By Marc Bishop, Sharon Crooks

If you are thinking about outsourcing your HR support, with so many HR providers in the market you may wonder which one is right for your business. Here are some top tips for what to consider before you take the plunge.

  • Check the contract length.

    A multi-year contract always benefits the supplier not you. You have no way of knowing what your requirements are going to be over the medium to long term – they could easily change from one month to the next. Instead, look for a contract that’s no longer than a year and includes flexible terms, like an hourly or monthly rate that reflects your use of the service. That way you won’t end up paying for services you don’t need or use.

  • Don’t base your decision on fear.

    Employment law can appear complex and employment tribunals are expensive, so you might think that buying tribunal indemnity insurance is an easy way to gain peace of mind. The reality is that there are many steps in the journey to an employment tribunal, and an employer who has sensible HR policies and procedures in place, and follows them, is at a very low risk of losing a claim. If you choose a supplier just because they offer tribunal indemnity insurance you could be paying an unnecessary premium.

  • Check if the HR support number is for a call centre.

    What does the supplier really mean by ongoing HR support? You wouldn’t take legal advice from a call centre, and you shouldn’t take HR advice from one either. When you speak to a call centre there’s no guarantee you’re getting a HR advisor trained in the area you’re querying, and you’re certainly not getting an advisor who knows your business well enough to offer tailored advice.

  • Ask if you will speak to the same advisor every time you get in touch.

    Effective support is rooted in an ongoing relationship. You should have a named advisor or team of advisors who work with your business and who know you, your company and your objectives. If you speak to someone new every time, you’re always having to start at the beginning, and it makes for slow, arduous progress.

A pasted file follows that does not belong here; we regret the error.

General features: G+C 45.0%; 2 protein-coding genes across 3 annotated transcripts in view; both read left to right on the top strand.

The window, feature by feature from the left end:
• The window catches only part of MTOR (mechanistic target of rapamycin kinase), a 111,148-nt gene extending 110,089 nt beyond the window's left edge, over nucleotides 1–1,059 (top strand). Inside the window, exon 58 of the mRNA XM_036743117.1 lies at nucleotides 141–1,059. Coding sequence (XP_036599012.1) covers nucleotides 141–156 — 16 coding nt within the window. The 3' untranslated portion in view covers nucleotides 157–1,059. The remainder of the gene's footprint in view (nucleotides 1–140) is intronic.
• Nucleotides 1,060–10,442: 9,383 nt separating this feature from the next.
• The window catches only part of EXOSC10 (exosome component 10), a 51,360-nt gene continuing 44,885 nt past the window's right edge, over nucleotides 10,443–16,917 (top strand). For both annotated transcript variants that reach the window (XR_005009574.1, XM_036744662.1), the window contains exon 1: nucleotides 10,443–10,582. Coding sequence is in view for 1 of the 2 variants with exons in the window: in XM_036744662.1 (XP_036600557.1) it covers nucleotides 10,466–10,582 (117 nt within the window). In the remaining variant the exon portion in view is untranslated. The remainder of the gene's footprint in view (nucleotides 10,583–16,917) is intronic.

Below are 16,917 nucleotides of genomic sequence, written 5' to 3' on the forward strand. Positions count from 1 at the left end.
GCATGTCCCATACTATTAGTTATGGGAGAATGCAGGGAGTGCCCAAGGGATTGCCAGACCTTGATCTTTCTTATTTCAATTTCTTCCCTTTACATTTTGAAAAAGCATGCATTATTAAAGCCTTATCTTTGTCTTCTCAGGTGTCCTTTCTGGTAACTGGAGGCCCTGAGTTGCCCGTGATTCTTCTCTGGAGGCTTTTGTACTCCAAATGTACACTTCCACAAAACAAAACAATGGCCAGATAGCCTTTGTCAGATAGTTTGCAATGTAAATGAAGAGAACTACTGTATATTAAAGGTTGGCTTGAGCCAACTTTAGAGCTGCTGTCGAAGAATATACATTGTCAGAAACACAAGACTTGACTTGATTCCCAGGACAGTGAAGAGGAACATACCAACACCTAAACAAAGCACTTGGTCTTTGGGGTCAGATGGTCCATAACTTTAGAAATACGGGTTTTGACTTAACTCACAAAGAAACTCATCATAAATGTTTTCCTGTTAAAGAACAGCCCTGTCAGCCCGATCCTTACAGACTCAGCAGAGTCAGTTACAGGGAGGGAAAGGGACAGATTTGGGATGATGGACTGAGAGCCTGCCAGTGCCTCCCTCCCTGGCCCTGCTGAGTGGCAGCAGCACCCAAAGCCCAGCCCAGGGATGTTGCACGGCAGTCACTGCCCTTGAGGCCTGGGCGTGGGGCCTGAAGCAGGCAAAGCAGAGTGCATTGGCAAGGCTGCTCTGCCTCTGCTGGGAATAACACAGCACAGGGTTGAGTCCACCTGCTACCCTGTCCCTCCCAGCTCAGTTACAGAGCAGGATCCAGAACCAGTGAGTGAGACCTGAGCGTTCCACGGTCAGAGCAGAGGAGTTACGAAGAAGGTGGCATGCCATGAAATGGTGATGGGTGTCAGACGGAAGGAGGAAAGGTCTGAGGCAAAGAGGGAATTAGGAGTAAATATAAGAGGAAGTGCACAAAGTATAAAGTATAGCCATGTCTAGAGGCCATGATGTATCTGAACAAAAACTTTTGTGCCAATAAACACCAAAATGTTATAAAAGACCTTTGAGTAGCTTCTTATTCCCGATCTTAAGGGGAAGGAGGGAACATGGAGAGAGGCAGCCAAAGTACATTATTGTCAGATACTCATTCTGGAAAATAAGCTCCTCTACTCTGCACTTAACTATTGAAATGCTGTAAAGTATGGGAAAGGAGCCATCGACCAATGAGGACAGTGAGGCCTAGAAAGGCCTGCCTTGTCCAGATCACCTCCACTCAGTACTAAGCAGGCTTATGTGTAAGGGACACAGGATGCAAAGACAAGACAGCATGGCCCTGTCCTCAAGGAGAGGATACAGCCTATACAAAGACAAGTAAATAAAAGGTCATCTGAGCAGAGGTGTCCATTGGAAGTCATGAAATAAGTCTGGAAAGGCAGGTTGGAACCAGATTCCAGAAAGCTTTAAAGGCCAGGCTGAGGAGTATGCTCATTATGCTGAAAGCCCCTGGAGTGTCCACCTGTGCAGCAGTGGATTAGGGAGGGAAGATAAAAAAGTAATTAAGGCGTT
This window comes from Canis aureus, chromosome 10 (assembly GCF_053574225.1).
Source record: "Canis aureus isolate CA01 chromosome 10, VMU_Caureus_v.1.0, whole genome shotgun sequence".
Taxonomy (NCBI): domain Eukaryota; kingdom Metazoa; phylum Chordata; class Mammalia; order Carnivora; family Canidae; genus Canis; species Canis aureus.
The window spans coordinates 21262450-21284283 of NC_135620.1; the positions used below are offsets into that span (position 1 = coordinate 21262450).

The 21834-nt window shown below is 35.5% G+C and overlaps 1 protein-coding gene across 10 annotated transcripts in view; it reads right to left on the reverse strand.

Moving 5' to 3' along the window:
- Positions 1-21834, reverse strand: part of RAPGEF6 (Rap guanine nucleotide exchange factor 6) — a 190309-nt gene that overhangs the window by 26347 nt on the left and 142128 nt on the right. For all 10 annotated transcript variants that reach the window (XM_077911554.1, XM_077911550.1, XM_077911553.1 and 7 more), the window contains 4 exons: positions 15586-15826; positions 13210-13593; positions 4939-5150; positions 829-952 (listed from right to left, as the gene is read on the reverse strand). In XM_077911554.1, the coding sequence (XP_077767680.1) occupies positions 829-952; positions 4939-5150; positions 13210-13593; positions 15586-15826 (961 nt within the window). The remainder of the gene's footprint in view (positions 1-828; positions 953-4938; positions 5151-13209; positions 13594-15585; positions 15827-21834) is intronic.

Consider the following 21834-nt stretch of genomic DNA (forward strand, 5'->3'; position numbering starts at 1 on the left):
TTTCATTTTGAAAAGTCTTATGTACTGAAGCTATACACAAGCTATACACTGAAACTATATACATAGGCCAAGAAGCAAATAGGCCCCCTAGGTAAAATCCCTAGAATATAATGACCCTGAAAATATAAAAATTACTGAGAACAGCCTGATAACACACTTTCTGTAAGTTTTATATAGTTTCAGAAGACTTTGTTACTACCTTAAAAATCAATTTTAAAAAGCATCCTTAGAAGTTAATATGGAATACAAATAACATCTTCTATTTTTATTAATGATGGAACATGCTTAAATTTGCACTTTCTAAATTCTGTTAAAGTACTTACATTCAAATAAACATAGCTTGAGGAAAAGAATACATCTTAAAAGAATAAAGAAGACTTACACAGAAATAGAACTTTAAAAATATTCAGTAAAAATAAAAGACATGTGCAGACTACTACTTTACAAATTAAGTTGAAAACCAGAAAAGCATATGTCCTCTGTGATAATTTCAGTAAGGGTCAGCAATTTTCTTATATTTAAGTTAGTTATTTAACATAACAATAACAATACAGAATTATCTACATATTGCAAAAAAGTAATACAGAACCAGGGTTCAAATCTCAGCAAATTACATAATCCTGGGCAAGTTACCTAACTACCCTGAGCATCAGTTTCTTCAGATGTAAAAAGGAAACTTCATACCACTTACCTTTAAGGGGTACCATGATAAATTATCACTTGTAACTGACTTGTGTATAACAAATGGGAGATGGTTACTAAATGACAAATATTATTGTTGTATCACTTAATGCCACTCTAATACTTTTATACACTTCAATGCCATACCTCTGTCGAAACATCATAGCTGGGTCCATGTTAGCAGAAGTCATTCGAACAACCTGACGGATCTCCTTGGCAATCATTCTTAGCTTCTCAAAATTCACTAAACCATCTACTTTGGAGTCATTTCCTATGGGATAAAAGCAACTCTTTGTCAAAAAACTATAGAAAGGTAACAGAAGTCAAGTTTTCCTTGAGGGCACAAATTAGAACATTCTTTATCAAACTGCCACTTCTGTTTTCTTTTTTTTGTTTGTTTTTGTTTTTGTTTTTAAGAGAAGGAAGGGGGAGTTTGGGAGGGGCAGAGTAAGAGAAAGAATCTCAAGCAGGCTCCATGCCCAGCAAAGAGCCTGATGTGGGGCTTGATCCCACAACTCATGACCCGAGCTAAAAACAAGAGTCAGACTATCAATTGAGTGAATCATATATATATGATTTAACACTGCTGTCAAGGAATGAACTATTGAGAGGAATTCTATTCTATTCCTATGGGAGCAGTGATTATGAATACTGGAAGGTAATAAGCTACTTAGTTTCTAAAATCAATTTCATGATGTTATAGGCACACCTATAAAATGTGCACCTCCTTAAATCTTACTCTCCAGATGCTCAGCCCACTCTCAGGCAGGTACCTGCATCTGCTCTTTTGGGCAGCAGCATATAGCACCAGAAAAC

• Confirm if the service includes face-to-face meetings.

    You should be able to have a face-to-face meeting whenever you want one – it’s the most effective way for your advisor to get a full understanding of your company culture, or of a particular issue. Avoid providers that restrict meetings simply to keep their own costs down.

  • Ensure the core HR support package and any additional costs are clear.

    Many providers will only give you basic and ‘safe’ HR advice, leaving you to assess the risk and decide what action to take. If you are outsourcing HR to save yourself some time, this doesn’t help you at all. You will get frustrated with a provider that ‘sits on the fence’ or tells you what you can’t do, rather than what you can do. Ask if the provider will draft meeting scripts and letters for you or make an advisor available to help you with a difficult disciplinary issue, for example. Make sure you’re very clear about what is and isn’t included, and what service will incur extra charges.

  • Ask how the HR administration will link in to payroll.

    Some HR providers also provide payroll services, but if they don’t, you need to ask how their HR administrators will work with your accountant or payroll provider. If the processes are not clearly agreed, people will make mistakes and your employees will be knocking on your door to complain. Ask if their pricing is fixed, or if it is based on the number of your employees. If you are planning to grow fast, you may end up paying more than you expected, particularly if you are tied into a long term contract.

  • Ask how your employee data will be managed and stored.

    It’s your responsibility to make sure your employees’ sensitive data is handled and stored in accordance with the 8 principles in the Data Protection Act. Ask where physical and electronic files will be stored, and how the provider ensures that personal and sensitive data is destroyed in accordance with the Data Protection guidelines.

  • Ask what HR system or database the provider is using.

    Your employees are used to running many aspects of their lives on social media and mobile devices. Find out if the provider can offer web based and mobile friendly HR systems for employees to book holiday or change their personal details.

  • Ask for references!

    Find out what other companies are using the provider, and ask for contact names in at least two. Client testimonials are only moderately useful – who publishes the negative ones? Ask the existing clients what’s great about the service, and what they would change about the service if they could.